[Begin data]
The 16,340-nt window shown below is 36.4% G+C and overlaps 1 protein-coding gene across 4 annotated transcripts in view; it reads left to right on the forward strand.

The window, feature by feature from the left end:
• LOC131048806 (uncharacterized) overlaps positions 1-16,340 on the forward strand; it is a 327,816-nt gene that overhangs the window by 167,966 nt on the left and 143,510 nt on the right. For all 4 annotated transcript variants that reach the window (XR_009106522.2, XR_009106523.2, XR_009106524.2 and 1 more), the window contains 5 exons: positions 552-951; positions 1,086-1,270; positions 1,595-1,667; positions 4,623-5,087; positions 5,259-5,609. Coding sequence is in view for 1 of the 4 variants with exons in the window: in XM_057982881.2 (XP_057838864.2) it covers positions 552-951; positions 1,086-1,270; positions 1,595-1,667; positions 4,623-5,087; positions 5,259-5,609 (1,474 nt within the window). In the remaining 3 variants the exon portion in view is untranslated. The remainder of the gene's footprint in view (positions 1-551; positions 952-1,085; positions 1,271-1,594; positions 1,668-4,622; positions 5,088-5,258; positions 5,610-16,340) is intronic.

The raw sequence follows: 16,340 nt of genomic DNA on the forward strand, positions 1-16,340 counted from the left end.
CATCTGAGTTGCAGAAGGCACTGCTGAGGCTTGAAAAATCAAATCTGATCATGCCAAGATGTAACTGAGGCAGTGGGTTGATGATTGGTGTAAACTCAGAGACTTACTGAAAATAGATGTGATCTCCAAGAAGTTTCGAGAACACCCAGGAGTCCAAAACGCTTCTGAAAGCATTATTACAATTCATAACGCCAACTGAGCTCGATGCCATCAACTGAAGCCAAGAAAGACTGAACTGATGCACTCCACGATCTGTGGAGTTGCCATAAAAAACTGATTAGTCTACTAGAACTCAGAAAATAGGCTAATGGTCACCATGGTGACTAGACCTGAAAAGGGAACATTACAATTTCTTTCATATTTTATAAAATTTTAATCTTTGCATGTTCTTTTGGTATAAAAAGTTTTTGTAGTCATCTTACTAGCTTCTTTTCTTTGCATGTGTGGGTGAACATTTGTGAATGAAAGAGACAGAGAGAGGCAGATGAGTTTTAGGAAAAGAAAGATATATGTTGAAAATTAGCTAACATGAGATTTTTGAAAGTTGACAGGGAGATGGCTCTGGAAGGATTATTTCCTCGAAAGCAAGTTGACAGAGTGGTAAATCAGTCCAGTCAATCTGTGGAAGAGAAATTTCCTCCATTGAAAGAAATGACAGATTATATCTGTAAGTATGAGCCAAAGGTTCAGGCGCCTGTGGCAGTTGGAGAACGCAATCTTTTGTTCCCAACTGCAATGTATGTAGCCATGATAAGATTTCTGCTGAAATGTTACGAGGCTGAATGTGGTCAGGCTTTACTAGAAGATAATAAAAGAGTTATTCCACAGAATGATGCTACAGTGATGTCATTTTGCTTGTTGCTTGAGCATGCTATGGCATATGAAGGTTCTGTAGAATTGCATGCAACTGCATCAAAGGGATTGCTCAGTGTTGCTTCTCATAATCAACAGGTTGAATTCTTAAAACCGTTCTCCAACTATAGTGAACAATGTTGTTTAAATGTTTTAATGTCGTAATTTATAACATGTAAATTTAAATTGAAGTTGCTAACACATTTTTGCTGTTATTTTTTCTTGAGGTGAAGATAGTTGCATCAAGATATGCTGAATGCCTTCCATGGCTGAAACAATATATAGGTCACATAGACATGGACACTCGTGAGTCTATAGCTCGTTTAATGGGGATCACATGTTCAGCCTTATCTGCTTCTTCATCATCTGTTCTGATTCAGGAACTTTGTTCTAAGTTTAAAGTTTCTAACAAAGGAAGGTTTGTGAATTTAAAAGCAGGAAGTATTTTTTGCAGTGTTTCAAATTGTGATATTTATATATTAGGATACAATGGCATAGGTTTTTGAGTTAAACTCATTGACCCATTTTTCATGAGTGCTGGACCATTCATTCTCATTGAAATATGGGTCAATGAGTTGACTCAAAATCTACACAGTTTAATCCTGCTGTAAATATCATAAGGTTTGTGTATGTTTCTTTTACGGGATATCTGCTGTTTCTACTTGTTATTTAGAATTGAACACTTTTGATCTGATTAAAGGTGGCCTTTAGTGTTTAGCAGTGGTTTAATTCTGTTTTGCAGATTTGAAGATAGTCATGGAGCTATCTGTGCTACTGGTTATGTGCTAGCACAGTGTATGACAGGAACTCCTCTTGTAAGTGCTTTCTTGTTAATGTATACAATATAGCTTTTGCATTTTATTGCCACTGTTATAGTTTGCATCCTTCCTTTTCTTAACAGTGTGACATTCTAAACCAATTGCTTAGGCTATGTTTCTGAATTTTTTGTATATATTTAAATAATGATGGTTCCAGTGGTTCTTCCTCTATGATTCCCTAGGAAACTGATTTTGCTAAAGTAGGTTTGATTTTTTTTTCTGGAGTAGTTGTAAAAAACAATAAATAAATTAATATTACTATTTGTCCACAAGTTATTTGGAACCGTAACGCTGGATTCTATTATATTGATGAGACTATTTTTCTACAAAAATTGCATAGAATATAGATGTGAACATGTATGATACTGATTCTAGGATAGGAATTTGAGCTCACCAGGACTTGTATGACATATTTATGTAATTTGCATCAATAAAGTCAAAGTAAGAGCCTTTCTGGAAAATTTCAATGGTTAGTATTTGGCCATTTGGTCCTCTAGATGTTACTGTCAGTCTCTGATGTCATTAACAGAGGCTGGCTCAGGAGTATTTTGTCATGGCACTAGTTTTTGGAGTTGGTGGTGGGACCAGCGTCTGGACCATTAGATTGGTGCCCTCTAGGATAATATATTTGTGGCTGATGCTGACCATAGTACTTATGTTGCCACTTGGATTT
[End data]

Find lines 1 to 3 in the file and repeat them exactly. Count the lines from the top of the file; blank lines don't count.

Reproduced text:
The 16,340-nt window shown below is 36.4% G+C and overlaps 1 protein-coding gene across 4 annotated transcripts in view; it reads left to right on the forward strand.

The window, feature by feature from the left end:
• LOC131048806 (uncharacterized) overlaps positions 1-16,340 on the forward strand; it is a 327,816-nt gene that overhangs the window by 167,966 nt on the left and 143,510 nt on the right. For all 4 annotated transcript variants that reach the window (XR_009106522.2, XR_009106523.2, XR_009106524.2 and 1 more), the window contains 5 exons: positions 552-951; positions 1,086-1,270; positions 1,595-1,667; positions 4,623-5,087; positions 5,259-5,609. Coding sequence is in view for 1 of the 4 variants with exons in the window: in XM_057982881.2 (XP_057838864.2) it covers positions 552-951; positions 1,086-1,270; positions 1,595-1,667; positions 4,623-5,087; positions 5,259-5,609 (1,474 nt within the window). In the remaining 3 variants the exon portion in view is untranslated. The remainder of the gene's footprint in view (positions 1-551; positions 952-1,085; positions 1,271-1,594; positions 1,668-4,622; positions 5,088-5,258; positions 5,610-16,340) is intronic.